Save
Busy. Please wait.
or

show password
Forgot Password?

Don't have an account?  Sign up 
or

Username is available taken
show password

why


Make sure to remember your password. If you forget it there is no way for StudyStack to send you a reset link. You would need to create a new account.
We do not share your email address with others. It is only used to allow you to reset your password. For details read our Privacy Policy and Terms of Service.


Already a StudyStack user? Log In

Reset Password
Enter the associated with your account, and we'll email you a link to reset your password.
focusNode
Didn't know it?
click below
 
Knew it?
click below
Don't know
Remaining cards (0)
Know
0:00
share
Embed Code - If you would like this activity on your web page, copy the script below and paste it into your web page.

  Normal Size     Small Size show me how

Miranda Shelton

Physiology - Midterm Stack

Agonist Prime mover -the muscle the performs a specific movement
Antagonist Muscle that opposes or reverses a prime mover
Synergist Muscle that aids a prime mover in a movement and helps prevent rotation
Fixator Stabilizes the origin of a prime mover
Flexion Decreases the angle of a joint
Extension Straightening of a joint
Abduction Movement away from the midline of the body
Adduction Movement toward the midline of the body
Supination Movement that turns the palm up
Levels of organization in the body: Cell, tissue, organ, organ system, organism
Anatomical position Body erect with arms at sides and palms forward, head and feet facing forward
Superior Toward the head, upper, above
Inferior Toward the feet, lower, below
Anterior Front, in front of
Posterior Back, in back of
Medial Towards the middle
Lateral Away from the midline or toward the side of a structure
Proximal Toward or nearest the trunk, or nearest the point of origin of a structure
Distal Away from or farthest from the trunk, or farthest from a structure’s point of origin
Diffusion The net movement of molecules from a region of higher concentration to a region of lower concentration.
A chemical that reduces the amount of activation energy needed to start a chemical reaction is a(n): Catalyst
Glycolysis occurs in what part of the cell? Cytoplasm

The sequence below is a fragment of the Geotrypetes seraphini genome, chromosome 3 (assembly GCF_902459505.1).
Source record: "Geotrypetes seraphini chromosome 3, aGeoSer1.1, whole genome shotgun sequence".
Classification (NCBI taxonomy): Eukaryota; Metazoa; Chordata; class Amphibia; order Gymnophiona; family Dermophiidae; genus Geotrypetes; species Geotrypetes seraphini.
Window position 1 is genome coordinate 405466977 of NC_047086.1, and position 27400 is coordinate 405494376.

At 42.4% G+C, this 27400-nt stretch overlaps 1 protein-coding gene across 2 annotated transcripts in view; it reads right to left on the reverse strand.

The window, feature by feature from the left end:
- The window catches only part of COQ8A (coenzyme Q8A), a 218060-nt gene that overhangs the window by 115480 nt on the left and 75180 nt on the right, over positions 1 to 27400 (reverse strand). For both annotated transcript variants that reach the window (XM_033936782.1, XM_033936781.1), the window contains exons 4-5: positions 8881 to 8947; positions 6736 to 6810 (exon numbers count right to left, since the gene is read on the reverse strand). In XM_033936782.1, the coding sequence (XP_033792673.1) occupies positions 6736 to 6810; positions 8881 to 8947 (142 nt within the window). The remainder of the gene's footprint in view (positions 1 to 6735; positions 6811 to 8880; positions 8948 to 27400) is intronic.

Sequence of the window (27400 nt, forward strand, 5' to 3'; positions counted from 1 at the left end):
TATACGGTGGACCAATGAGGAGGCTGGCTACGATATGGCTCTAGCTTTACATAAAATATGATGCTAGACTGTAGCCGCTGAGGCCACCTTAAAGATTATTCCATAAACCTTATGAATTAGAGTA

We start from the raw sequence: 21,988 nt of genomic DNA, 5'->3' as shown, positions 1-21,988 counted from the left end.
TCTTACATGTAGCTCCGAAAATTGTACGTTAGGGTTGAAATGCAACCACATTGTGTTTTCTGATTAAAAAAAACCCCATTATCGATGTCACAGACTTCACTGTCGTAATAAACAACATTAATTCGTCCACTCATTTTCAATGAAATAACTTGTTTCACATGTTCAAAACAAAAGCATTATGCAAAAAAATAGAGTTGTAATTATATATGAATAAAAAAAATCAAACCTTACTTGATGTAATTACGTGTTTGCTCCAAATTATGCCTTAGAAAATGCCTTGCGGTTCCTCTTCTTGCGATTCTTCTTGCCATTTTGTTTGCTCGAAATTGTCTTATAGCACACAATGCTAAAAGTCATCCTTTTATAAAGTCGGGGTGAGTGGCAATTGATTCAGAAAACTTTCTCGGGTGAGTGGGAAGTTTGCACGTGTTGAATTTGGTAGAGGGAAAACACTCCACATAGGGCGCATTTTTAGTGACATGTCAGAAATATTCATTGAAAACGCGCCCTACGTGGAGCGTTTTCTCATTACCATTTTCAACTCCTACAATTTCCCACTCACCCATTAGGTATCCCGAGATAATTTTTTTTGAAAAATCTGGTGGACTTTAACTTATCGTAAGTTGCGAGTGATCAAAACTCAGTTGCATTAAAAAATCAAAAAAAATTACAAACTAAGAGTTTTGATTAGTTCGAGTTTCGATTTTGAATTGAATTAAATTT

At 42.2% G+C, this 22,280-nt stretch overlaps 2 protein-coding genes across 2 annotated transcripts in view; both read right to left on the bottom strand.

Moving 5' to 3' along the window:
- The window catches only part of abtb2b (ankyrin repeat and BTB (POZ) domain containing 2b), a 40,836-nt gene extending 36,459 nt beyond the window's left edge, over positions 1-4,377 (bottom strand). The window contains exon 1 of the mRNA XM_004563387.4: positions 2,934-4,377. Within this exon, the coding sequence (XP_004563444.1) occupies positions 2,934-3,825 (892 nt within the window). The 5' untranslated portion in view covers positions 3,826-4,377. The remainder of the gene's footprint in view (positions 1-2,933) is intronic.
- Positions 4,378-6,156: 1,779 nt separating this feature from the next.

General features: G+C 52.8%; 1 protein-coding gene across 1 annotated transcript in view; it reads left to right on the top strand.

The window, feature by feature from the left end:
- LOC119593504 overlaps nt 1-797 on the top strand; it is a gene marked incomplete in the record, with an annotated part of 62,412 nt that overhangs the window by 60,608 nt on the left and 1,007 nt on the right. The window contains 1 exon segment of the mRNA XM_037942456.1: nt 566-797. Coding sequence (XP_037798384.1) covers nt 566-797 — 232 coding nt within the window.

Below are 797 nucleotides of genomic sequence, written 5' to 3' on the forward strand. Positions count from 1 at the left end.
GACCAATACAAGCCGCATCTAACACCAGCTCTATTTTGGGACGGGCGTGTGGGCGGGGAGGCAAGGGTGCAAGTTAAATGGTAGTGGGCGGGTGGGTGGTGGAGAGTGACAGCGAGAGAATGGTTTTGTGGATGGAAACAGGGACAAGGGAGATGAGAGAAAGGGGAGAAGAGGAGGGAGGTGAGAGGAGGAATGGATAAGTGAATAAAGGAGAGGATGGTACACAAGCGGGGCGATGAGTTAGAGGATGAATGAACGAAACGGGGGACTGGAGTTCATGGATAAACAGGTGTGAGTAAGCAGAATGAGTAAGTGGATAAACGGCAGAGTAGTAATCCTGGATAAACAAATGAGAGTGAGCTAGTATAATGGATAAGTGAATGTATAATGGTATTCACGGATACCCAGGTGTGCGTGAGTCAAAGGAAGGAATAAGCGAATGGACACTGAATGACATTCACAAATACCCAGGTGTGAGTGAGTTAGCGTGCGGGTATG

In the DNA molecule, a sequence of three base pairs forms a(n): Codon
A membrane carrier structure attracts a solute to a binding site, changes shape, and releases the solute on the other side of the cell membrane. This describes the process of: Carrier-mediated transport
Phases of mitosis: Interphase (prep DNA), prophase (begin division), metaphase (in the middle), anaphase (apart), telophase (new envelope)
Protein Synthesis: Transcription (unzip, happens in nucleus), translation (make in cytoplasm)
Sodium potassium pump 3 sodium ions are taken out of the cell
DNA base pairings Adenine - Thymine Guanine - Cytosine
RNA base pairings Adenine - Uracil Guanine - Cytosine
Glycogen Carbohydrate known as animal starch
Examples of steroids: Cortisone, estrogen & testosterone
The small water channels in the cell membrane are called: Aquaporins
Synonymous with tumor: Neoplasm
The cell process in which microorganisms or other large particles are engulfed is called (eat) Phagocytosis
A molecule or other agent that alters enzyme function by changing its shape is called a(n): allosteric effector
Proteins that act as catalysts are called Enzymes
If oxygen is available, the pyruvate molecules formed by glycolysis are prepared to enter the next phase of aerobic cellular respiration, called the: Citric acid cycle
Meiosis Occurs in primitive sex cells, called “reduction division” because the number of chromosomes is reduced by half
Glycolysis occurs in what part of the cell? Cytoplasm
The lipid that is often referred to as a tissue hormone is: Prostaglandin
Which level of protein structure refers to the number, kind, and sequence of amino acids? Primary
Components of a feedback control loop: Sensor mechanism, integrator (control system), effector, feedback
Prostaglandins and steroids share which of the following characteristics? Both have a ring structure in their molecule.
Which lipid acts as a “tissue hormone”? Prostaglandin
The formation of sucrose involves the removal of a molecule of water. This is called: dehydration synthesis
The waxy secretion in the external ear canal is: ceruminous
In which skin layer does the process of keratinization begin? Stratum granulosum
Which cells of the skin act as a type of antigen-presenting cell in the skin? Dendritic cells
Fingernail growth is the result of the mitosis of the cells in the stratum: germinativum
Function of connective tissue: Support, defense & transport
Function of adipose tissue: Insulation, supports & protects kidneys & stores excess food
Which cells help destroy pathogens and damaged tissue in the brain? Microglia
Which tissue is most likely to form a keloid scar as it heals? connective tissue
Connective tissue forms from stem cell tissue called: mesenchyme
Which cells form the blood-brain barrier that protects the brain from harmful substances in the blood? Astrocytes
Areolar tissue usually contains which types of cells in the greatest number? Fibroblasts
Hematopoietic tissue can be found in the: Bones
The area referred to as true skin is the: Dermis
Which type of connective tissue helps newborns maintain body temperature by producing heat? Brown fat